Rant#1: I’ve already mentioned that the majority of the people I met at BlogHer were mommy bloggers, most of whom had little or no interest in talking to you if you had no kids1. When I’m at a conference, the first things I ask when I meet someone new are “What’s your name?” and “Where are you from?” but I can’t count how many women I met whose first question was, “How many kids do you have?” or “How old are your kids?” And, seriously, many of them didn’t want to talk to you if you weren’t a mom.

I noticed on the conference agenda that there was going to be a session called, “Who We Are: Women Without Children and the Blogosphere” and I thought, “Hmm…, maybe that’s where the non-mommy bloggers go.” But then I read the description, which said:

You might be childfree by choice because you always knew you didn’t want children, or it might have snuck up on you, and you decided or work to be content as you were. Either way there are definitely times when it’s like being a fish out of water in this society…online and off. Lisa Stone likes to say that “the only thing harder than being a mother in this culture is being a woman who chose not to be a mother.” Join Laurie White, Teri Tith, Suebob Davis and Laura Scott, who have a lot to say on the subject!

To me, that sounds like a “Hey! Did you decide that you never, ever, ever want kids? Or did you accidentally get old and barren when you weren’t paying attention and totally missed the boat? Come to our bitter fest where we complain about how people are mean to us because we are and forever will be childless!” Now, I realize that I’ve been complaining (some might say “bitterly”) about people being less than hospitable to me because I’m childless, but (a) I’m not (necessarily) childless for ever, so I don’t fit into that group any more than I fit into the mommy bloggers groups and, more importantly, (b) why do women have to be categorized by their uterine-status? Do men get categorized, judged and in- or excluded from things because they are daddies vs. childless?2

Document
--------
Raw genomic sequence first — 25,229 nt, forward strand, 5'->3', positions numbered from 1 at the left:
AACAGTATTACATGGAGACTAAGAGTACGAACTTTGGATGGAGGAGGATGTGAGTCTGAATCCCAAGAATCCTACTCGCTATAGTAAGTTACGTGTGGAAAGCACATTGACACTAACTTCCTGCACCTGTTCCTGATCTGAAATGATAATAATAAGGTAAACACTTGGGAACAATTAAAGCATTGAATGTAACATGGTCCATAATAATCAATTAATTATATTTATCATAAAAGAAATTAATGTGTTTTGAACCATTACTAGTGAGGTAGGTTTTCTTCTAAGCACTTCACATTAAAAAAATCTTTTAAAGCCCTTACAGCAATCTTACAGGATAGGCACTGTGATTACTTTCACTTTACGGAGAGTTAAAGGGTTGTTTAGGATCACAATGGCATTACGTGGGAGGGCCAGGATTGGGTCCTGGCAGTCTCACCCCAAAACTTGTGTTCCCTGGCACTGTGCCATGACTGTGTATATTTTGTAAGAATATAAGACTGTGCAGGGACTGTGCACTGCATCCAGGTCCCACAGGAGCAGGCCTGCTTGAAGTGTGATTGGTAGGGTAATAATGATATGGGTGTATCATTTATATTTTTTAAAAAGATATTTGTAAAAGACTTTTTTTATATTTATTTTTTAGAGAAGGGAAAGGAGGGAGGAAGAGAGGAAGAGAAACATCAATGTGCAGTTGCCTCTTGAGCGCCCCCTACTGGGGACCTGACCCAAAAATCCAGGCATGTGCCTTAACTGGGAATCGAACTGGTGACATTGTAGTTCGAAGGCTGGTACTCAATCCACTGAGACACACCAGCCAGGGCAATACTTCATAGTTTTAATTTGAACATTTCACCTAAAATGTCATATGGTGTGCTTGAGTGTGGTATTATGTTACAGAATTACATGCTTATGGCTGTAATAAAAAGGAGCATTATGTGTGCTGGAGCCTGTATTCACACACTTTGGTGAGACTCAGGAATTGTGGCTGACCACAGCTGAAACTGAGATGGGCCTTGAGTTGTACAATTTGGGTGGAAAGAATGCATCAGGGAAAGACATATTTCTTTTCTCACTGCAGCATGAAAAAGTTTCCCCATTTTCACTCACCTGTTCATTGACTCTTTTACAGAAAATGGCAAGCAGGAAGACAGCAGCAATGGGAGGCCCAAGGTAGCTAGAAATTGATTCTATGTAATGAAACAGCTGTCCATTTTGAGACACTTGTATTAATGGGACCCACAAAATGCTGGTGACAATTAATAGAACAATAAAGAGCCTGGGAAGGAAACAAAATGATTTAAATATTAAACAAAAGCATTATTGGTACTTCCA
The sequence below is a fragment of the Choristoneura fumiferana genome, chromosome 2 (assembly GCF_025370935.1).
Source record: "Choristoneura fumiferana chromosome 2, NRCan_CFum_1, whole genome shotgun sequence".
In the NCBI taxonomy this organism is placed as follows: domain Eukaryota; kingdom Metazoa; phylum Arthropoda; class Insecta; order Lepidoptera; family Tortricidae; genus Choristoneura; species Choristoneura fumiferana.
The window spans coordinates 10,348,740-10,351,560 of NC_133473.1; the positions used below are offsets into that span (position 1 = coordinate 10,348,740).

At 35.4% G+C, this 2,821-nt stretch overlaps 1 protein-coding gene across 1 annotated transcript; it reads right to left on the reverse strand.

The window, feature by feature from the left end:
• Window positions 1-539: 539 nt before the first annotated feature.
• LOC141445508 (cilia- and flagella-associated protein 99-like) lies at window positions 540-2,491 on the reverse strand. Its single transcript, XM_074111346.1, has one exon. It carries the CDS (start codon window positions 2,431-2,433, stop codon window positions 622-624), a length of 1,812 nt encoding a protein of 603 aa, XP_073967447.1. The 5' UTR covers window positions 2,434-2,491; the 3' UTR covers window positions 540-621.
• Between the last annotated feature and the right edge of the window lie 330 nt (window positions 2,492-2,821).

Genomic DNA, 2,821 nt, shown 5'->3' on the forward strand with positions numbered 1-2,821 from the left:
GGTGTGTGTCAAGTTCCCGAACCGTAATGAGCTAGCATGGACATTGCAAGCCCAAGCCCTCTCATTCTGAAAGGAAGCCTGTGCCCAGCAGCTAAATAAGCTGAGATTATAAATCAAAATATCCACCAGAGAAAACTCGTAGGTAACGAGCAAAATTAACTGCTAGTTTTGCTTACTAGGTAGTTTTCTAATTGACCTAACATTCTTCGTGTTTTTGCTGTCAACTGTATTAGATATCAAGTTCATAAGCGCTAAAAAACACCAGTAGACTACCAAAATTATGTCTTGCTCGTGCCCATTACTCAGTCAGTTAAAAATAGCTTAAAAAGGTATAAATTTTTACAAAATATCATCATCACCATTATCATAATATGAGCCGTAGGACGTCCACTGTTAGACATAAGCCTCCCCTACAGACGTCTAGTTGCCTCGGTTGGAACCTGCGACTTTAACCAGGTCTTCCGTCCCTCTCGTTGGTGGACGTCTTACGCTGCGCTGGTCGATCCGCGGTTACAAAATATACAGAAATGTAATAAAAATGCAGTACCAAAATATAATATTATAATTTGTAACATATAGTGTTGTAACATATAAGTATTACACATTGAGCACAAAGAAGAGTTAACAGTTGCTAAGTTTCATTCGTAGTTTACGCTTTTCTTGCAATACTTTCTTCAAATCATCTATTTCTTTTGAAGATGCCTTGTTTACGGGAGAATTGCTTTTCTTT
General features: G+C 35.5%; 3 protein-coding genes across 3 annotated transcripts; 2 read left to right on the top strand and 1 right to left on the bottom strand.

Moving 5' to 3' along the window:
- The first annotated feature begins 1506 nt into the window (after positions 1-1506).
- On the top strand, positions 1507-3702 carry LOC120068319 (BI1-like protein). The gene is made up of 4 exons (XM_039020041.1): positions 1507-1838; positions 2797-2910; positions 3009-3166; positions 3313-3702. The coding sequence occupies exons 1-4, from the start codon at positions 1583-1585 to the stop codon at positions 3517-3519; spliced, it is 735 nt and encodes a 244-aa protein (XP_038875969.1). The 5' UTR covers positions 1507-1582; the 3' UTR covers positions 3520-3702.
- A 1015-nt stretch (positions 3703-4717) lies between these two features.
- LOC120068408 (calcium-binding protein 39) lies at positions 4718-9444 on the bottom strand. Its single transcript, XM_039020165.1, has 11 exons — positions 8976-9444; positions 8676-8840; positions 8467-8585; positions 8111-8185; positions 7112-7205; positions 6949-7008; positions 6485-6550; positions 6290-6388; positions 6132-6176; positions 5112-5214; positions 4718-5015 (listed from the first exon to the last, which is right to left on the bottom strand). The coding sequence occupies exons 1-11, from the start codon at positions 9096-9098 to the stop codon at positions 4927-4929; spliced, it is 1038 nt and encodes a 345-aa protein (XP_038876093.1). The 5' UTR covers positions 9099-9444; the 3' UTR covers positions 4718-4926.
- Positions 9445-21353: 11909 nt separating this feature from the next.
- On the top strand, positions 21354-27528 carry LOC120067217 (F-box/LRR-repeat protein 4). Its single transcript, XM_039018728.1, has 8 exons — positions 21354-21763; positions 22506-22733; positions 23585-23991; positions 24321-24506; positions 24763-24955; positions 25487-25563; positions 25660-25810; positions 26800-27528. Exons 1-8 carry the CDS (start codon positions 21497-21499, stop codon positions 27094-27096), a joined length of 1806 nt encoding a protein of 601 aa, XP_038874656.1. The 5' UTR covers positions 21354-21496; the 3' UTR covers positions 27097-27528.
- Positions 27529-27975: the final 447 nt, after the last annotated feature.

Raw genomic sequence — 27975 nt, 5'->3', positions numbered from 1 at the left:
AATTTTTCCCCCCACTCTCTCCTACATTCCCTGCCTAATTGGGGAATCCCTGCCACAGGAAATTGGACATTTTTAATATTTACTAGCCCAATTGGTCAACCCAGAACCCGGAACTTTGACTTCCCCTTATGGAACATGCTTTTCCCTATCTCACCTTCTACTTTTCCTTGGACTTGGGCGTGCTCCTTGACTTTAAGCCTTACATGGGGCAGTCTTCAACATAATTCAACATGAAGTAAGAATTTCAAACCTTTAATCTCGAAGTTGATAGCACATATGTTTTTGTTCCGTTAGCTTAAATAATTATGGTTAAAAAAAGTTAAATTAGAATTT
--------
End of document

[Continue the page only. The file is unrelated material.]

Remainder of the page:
Which brings me to my Rant#2.  Specifically, a rant about swag. In the various swag bags that I picked up over the weekend3, there was not 1, but 2, samples of laundry detergent. At a blogging conference. Seriously. I mean, do you get samples of laundry detergent at your average (i.e., non-gender specific) blogging or tech conferences? Do men not do laundry? I know that, on average, women do more housework than men do, so I can see why laundry soap companies’ marketing departments, target women, but it doesn’t make it right! Shouldn’t we be demanding that men do their half the housework?? And what about single men? Don’t they do their own laundry? The single men that I know do, so why isn’t there laundry detergent in their swag bags?

And then there was iRobot, the makers of the Roomba. You know, the robot vacuum cleaner that cleans your carpets & floors. Now, I will admit that I TOTALLY want a Roomba. Because I, like any sensible person, hate vacuuming. But again, does Roomba show up at the exhibitor’s room at other blogging conferences? Well, I asked their rep and the conversation went something like this:

Me: So, do you go to other blogging conferences, or just this one?

Her: <pause> Well, this is the first one we’ve been to. We are going to see how it goes and then maybe we might consider going to some others…

Me: <pause> Really?

Her: Well, our target audience is what we call the “C.H.O.” – the Chief Home Officer. So, whoever is responsible for the home.

Me: …

Her: Yeah, women with kids. <pause> But, well, I’m single so I’m the Chief Home Officer at my place, because…

Me: Because you are the only one there.

Her: Yeah.

Me: What about single men then? Aren’t they a target audience for this?

Her: <shrugs>

Chief HOME Officer?? Really??! <barf!>. But what really ticked me off was the brochure that they handed out, which, citing a University of Wisconsin study4, said, in part:

Did you know that Women [sic] spend an average of 31 hours per week doing housework while men spend 14 hours – a ratio of slightly more than two to one? […]

Even in households where both the husband and the wife work full-time, paying jobs, the wife does 28 hours of housework and the husband 16 – a ratio just shy of two to one.

Said Sampson Lee Blair, associate professor of sociology at the University of Buffalo, ” – (Even) where she has a job and he doesn’t… where you would anticipate a complete reversal, you find the wife doing the majority of the housework.”

With the touch of a button, iRobot can help you even the score. Let our home robots help with the dirty work so you can spend more time doing… anything you want!

(emphasis mine)

That’s right. The solution to this injustice is not to strive for equality, but for women to accept that vacuuming is their responsibility and buy their product.  Notice that no one is telling men that they have to solve the vacuuming issue before they do “anything they want.” They can just go do as they please and the women need to make sure the “dirty work” is done. Not. Impressed.